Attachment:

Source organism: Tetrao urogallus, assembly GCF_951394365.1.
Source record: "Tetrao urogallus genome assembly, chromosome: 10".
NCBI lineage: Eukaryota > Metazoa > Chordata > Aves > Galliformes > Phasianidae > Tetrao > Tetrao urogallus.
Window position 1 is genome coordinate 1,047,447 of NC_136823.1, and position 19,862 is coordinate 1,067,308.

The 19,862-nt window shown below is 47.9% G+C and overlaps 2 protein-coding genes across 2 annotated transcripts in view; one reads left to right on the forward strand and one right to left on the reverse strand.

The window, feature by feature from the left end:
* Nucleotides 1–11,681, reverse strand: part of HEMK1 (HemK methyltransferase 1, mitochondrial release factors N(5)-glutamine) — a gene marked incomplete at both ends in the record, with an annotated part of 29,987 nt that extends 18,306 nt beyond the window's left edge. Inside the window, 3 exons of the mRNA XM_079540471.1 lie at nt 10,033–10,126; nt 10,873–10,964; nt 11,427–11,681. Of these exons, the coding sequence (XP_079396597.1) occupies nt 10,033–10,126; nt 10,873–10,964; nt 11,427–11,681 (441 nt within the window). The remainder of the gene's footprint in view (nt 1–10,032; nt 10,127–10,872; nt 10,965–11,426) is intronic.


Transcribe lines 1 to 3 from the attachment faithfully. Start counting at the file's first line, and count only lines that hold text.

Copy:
Source organism: Tetrao urogallus, assembly GCF_951394365.1.
Source record: "Tetrao urogallus genome assembly, chromosome: 10".
NCBI lineage: Eukaryota > Metazoa > Chordata > Aves > Galliformes > Phasianidae > Tetrao > Tetrao urogallus.